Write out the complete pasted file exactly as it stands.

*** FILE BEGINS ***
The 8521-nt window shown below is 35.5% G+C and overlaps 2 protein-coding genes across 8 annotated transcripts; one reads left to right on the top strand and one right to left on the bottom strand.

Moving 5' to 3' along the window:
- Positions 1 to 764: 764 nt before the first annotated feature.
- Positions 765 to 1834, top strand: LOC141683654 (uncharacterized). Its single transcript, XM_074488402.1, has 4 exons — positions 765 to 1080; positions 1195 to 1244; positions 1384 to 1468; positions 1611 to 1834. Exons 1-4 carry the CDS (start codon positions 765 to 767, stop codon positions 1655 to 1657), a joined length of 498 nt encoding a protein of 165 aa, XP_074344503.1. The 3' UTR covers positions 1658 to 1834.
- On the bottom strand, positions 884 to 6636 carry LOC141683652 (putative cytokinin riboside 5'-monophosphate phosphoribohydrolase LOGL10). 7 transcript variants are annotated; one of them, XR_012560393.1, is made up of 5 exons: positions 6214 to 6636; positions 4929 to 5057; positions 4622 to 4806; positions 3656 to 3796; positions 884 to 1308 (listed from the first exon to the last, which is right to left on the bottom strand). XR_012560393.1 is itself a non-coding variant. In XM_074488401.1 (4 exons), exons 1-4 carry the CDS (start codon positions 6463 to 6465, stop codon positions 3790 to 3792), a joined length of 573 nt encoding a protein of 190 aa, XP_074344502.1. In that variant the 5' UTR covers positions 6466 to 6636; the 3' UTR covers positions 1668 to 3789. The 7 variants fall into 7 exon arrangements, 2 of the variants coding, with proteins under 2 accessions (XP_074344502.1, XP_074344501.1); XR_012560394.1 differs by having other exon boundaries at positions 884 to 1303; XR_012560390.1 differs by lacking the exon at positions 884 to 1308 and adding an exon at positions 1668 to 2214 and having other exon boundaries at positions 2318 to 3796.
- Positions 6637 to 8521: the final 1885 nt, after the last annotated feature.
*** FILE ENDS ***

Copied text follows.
The 8521-nt window shown below is 35.5% G+C and overlaps 2 protein-coding genes across 8 annotated transcripts; one reads left to right on the top strand and one right to left on the bottom strand.

Moving 5' to 3' along the window:
- Positions 1 to 764: 764 nt before the first annotated feature.
- Positions 765 to 1834, top strand: LOC141683654 (uncharacterized). Its single transcript, XM_074488402.1, has 4 exons — positions 765 to 1080; positions 1195 to 1244; positions 1384 to 1468; positions 1611 to 1834. Exons 1-4 carry the CDS (start codon positions 765 to 767, stop codon positions 1655 to 1657), a joined length of 498 nt encoding a protein of 165 aa, XP_074344503.1. The 3' UTR covers positions 1658 to 1834.
- On the bottom strand, positions 884 to 6636 carry LOC141683652 (putative cytokinin riboside 5'-monophosphate phosphoribohydrolase LOGL10). 7 transcript variants are annotated; one of them, XR_012560393.1, is made up of 5 exons: positions 6214 to 6636; positions 4929 to 5057; positions 4622 to 4806; positions 3656 to 3796; positions 884 to 1308 (listed from the first exon to the last, which is right to left on the bottom strand). XR_012560393.1 is itself a non-coding variant. In XM_074488401.1 (4 exons), exons 1-4 carry the CDS (start codon positions 6463 to 6465, stop codon positions 3790 to 3792), a joined length of 573 nt encoding a protein of 190 aa, XP_074344502.1. In that variant the 5' UTR covers positions 6466 to 6636; the 3' UTR covers positions 1668 to 3789. The 7 variants fall into 7 exon arrangements, 2 of the variants coding, with proteins under 2 accessions (XP_074344502.1, XP_074344501.1); XR_012560394.1 differs by having other exon boundaries at positions 884 to 1303; XR_012560390.1 differs by lacking the exon at positions 884 to 1308 and adding an exon at positions 1668 to 2214 and having other exon boundaries at positions 2318 to 3796.
- Positions 6637 to 8521: the final 1885 nt, after the last annotated feature.